Tom knew the answer. He knew that the team would think less of him if he didn’t admit when he did something wrong. He brought the whole team into his office and apologized for his tone in front of everyone. This went a long way toward the team respecting and trusting Tom.

Making yourself vulnerable by admitting mistakes is a powerful way to build trust.

Being vulnerable means:

  • having the courage to tell others when you’ve made a mistake
  • apologizing, and taking ownership and accountability for it, if appropriate
  • communicating what you’ve learned from the mistake

When you own up to your mistakes, you demonstrate to others that they can do the same. While it takes courage, and swallowing some pride, the trust you build with your team makes it well worth it.

In fact, showing vulnerability makes you a better leader. It shows you are human just like everyone else. Role modeling vulnerability by asking for input, admitting mistakes, and sharing what you’ve learned sets the tone for building trust for your team.

And finally, 5. Be Consistent

Be consistent

Being consistent means following through on commitments, being predictable and fair, and keeping promises.

Jiang always follows through on her commitments. She is reliable and trustworthy.

  • Jiang promised the team she’d share product information by the next team meeting, so they'd be ready to help customers
  • She brought the information to the team on time
  • She exceeded expectations by bringing someone from the product team along to the team meeting to answer questions

Marco is predictable and fair.

  • Marco sent a message to the SVP of the group to recognize the great job his direct report Elizabeth did on a tough customer renewal
  • He sent a similar message for another direct report last month to highlight an achievement
  • He consistently recognizes everyone for their accomplishments, making sure no one gets, or is perceived as receiving, special treatment

Justin keeps his promises and doesn’t shy away from tough messages.

  • Last month, when Amit asked when he would get promoted, Justin praised him for his hard work, but he didn’t make a promise he couldn’t keep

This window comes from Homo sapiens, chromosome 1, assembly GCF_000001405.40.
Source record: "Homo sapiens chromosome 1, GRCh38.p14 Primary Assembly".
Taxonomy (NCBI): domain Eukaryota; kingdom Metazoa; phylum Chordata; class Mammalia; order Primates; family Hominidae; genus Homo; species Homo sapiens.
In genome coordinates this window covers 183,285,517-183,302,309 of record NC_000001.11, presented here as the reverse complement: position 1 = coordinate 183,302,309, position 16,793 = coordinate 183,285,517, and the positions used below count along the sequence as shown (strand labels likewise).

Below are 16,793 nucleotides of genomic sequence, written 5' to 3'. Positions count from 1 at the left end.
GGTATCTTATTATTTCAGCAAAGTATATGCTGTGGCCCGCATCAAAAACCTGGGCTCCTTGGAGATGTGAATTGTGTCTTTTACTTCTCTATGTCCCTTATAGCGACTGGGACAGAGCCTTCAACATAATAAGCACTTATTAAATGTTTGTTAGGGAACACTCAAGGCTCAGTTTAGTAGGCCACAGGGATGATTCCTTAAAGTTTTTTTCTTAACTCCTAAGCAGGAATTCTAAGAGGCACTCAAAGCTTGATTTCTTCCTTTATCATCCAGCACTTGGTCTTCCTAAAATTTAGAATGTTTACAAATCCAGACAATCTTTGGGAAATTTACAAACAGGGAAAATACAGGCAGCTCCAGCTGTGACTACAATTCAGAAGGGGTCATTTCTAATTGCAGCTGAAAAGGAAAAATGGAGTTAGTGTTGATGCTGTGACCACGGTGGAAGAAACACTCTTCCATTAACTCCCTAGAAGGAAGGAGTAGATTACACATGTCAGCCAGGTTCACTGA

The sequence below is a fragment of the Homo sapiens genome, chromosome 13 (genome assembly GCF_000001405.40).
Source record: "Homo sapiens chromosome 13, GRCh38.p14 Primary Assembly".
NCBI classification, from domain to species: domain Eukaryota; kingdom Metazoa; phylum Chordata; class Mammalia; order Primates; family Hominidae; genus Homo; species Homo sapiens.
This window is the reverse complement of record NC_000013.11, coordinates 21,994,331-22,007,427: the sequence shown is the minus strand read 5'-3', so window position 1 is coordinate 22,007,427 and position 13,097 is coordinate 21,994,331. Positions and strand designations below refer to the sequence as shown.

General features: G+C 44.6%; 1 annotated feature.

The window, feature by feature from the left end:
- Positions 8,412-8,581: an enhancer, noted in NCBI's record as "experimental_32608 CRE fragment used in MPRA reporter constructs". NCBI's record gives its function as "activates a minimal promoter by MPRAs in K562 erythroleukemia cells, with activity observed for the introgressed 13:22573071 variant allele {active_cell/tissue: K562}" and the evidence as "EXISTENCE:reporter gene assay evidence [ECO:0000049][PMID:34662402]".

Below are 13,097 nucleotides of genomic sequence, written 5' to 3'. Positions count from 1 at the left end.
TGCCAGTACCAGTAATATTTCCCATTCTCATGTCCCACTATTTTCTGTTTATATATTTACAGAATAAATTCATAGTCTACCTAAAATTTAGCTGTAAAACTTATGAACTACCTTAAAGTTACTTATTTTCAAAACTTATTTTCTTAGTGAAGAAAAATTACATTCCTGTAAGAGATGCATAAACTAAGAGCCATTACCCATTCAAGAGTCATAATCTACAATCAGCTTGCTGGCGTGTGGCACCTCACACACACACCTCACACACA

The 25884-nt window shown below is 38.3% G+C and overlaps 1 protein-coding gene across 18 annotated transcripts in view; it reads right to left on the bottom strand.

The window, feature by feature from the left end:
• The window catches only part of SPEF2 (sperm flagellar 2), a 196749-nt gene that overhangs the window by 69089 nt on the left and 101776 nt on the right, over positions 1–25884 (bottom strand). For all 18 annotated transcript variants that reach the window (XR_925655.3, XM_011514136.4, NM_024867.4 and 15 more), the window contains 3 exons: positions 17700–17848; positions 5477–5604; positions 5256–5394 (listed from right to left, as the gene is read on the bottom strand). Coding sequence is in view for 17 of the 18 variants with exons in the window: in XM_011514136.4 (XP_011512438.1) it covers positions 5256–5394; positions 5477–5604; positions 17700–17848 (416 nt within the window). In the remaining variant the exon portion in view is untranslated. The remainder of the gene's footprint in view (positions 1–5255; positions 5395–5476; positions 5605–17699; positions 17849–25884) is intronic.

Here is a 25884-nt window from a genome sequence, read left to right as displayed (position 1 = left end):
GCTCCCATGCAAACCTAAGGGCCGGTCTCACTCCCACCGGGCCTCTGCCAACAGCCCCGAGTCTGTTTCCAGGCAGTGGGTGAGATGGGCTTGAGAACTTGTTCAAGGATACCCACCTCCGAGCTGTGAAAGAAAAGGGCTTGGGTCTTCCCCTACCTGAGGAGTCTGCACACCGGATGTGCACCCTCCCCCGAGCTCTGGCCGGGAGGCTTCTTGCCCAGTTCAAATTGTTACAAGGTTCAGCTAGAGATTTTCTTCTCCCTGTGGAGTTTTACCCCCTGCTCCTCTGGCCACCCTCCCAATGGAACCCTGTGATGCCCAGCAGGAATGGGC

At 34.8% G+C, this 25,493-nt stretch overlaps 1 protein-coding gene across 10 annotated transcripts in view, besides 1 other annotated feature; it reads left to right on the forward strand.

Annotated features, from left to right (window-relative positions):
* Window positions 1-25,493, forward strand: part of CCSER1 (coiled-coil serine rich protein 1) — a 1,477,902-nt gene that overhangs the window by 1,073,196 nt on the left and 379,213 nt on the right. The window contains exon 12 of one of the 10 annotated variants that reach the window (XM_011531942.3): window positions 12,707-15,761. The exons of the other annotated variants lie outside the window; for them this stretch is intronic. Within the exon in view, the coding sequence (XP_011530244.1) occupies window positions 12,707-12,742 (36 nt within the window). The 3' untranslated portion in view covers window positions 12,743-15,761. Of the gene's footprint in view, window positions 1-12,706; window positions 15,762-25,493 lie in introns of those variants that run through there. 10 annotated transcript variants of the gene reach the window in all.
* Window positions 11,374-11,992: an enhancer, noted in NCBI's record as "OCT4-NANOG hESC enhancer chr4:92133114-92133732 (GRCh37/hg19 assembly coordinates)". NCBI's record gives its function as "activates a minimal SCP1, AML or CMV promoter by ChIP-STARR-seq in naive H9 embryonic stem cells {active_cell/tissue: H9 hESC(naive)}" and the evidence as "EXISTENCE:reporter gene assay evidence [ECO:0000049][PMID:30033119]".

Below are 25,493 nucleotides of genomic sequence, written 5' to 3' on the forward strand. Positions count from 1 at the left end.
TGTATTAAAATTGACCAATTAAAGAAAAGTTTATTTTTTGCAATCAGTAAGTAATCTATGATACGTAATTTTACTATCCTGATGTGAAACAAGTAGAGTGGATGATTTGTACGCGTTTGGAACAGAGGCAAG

• He was clear with Amit about what it would take to be considered for promotion, the few key skills and experiences he needed, and what he could do to support him

When you are consistent, you:

  • do what you say you’ll do, and follow through
  • share the rationale behind decisions
  • remain positive even if you disagree with a change that’s happened
  • are reliable and trustworthy
  • keep your promises
  • communicate information without withholding the tough stuff
  • recognize others equally

Let’s sum it up…

When building trust:

DO
DON’T
Get to know your team members and let them get to know you
Make your relationship just focused on the work, not the person
Tell the truth and be honest
Withhold information or shy away from communicating messages that might be tough to hear
Take action to change your behaviors based on feedback you are given
Dismiss feedback from team members when you don’t agree
Admit your mistakes
Hide your mistakes to avoid embarrassment
Follow through on what you say you’ll do
Make promises you can’t keep or do something different from what you agreed to
Note

Note

Self-Reflection

Think about someone you trust. Someone who you have no hesitation saying out loud “I trust [insert person’s name]!” Got that person’s name and face in mind? Good.

Now, what does this person do that makes you feel like they:

  • know you?
  • have your back?
  • care about you?

What does this person do that makes you want to:

  • work with them often?
  • give them the benefit of the doubt when conflict arises?
  • give your best effort and support?

When thinking about what this person does, how might you emulate some of the same behaviors? What would that look like? What kind of impact would it have on how your team operates, collaborates, communicates, and innovates?

Think about the impact you can have and what you can achieve, and if your team trusts you and wants to follow and support you every step of the way. It would be pretty amazing to see the results!

So now you’ve got your team trusting you more. You’re done, right? Not so fast! Trust is only the beginning. To truly get results, you’ll need to leverage that trust to persuade and influence others to do remarkable things. How do you do that? Check out the next unit on influencing to learn more.

Resources